U.S. Department of Defense Contract Spending and the Supporting Industrial Base
This report analyzes contract obligations for products, services, and research and development (R&D) by the U.S. Department of Defense (DoD), overall and by its key components (Air Force, Navy, Army and civilian agencies). It thereby seeks to provide an in-depth assessment of the trends currently driving more than half of all federal contract dollars. The report also includes findings on the industrial base supporting DoD in its missions.
The timeframe analyzed extends from 1990 to 2011, and the Federal Procurement Data System (FPDS) is the primary source of data on government contract obligations in this report. In a change from previous reports, FPDS data for DoD are now available from 2000 to 2004, which makes the CSIS research team no longer dependent on Department of Defense Form 350 (DD350) data. Numbers will differ from previous reports due to a change in constant dollars (all dollar figures in this report are in Fiscal Year 2011 dollars and all years are fiscal years) and to continual updates of back-year data in FPDS. However, this difference is never greater than $10 billion between years.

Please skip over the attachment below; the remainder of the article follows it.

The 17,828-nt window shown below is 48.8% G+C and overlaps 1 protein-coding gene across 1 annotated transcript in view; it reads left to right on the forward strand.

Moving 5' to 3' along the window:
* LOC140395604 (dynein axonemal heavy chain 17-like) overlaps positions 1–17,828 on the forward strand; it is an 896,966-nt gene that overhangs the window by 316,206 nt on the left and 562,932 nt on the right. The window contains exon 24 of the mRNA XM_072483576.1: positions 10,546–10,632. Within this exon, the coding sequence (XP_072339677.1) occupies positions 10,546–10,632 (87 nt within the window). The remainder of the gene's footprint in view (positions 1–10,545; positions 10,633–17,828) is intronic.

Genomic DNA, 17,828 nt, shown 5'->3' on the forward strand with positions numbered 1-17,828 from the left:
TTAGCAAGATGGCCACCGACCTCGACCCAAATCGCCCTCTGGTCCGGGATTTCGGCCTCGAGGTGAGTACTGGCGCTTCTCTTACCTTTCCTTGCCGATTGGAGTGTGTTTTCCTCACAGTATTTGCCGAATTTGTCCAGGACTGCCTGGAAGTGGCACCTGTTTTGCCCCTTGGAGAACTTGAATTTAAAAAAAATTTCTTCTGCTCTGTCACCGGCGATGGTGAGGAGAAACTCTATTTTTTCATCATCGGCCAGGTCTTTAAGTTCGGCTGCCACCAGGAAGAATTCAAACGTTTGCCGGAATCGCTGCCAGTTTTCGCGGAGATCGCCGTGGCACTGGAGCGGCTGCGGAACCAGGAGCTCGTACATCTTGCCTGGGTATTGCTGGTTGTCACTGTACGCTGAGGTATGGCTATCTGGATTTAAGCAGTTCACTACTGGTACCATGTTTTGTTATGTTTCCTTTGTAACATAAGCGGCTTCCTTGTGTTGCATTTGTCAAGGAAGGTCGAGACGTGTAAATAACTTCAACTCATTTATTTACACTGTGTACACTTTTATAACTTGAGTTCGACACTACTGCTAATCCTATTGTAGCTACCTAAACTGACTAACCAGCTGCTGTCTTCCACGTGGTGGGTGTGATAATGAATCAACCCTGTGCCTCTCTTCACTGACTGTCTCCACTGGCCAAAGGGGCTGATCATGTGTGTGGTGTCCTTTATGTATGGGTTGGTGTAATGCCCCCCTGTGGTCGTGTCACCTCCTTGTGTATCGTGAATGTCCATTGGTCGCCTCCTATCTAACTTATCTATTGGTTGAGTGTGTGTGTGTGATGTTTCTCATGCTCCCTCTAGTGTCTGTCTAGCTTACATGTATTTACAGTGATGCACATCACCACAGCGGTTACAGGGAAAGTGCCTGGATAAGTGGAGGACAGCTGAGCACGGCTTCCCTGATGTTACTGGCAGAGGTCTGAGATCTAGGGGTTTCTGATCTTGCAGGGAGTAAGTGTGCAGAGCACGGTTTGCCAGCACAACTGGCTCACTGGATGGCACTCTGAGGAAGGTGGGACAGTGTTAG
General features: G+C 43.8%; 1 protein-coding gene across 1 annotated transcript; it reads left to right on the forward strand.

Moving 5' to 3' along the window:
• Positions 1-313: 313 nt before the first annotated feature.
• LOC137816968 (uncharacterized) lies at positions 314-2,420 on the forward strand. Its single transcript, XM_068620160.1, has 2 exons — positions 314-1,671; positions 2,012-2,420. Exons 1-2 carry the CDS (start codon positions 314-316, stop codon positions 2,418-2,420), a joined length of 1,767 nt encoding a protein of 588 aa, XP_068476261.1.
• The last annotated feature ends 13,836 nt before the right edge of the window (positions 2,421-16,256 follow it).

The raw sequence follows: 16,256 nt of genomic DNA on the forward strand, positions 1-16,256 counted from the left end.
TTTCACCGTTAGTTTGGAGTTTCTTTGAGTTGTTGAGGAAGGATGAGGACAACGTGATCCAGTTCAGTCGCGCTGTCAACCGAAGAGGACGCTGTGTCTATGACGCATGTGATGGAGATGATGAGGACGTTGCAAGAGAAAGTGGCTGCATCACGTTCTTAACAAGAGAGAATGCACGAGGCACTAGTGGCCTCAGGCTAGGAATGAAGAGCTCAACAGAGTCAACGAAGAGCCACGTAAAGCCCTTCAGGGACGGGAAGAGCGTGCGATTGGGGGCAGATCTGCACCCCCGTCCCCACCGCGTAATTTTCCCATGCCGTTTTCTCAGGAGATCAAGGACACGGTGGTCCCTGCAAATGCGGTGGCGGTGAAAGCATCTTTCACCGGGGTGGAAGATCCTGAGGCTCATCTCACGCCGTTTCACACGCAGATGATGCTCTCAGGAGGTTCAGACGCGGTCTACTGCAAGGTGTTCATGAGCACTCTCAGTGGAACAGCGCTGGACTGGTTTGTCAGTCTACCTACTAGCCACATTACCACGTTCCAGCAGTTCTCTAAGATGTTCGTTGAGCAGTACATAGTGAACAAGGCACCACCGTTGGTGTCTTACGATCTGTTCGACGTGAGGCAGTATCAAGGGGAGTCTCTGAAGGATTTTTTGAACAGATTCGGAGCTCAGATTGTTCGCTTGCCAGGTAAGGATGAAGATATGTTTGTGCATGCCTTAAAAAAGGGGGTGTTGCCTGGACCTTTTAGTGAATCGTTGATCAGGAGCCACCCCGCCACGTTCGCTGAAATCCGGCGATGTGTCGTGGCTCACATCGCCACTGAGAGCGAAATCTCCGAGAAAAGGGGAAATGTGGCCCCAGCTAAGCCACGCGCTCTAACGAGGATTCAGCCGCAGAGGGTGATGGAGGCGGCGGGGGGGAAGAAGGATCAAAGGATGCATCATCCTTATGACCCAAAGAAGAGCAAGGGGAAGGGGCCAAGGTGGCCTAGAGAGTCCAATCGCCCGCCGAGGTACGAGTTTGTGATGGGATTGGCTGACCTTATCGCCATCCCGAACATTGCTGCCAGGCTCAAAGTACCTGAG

The first section of this report presents an overview of defense contract obligations. In the second section, the contract obligations data are divided into three categories: products, services, and research and development (R&D). Next, the report presents data on contract obligations by the three military departments. In addition, this report includes a category titled “Other DoD,” consisting of defense agencies and other entities within DoD (such as the Defense Logistics Agency, Missile Defense Agency, Defense Threat Reduction Agency, U.S. Special Operations Command, etc.). The report then analyzes trends by three key contract characteristics: level of competition, type of funding mechanism, and type of contract vehicle. Lastly, the report analyzes the industrial base supporting DoD. It lists the top 20 contractors in 2001 and 2011 and notes the differences and similarities between the two years. Further detail into the industrial base supporting DoD is provided via separate top 20 contractors lists for products, services, and R&D contracts. Lastly, to present a more in-depth picture of the supply side for the years 2000 to 2011, contract awards are broken down into four contractor size categories: small, medium, large, and the “Big 6” defense contractors (Lockheed Martin, Boeing, Northrop Grumman, General Dynamics, Raytheon, and BAE Systems).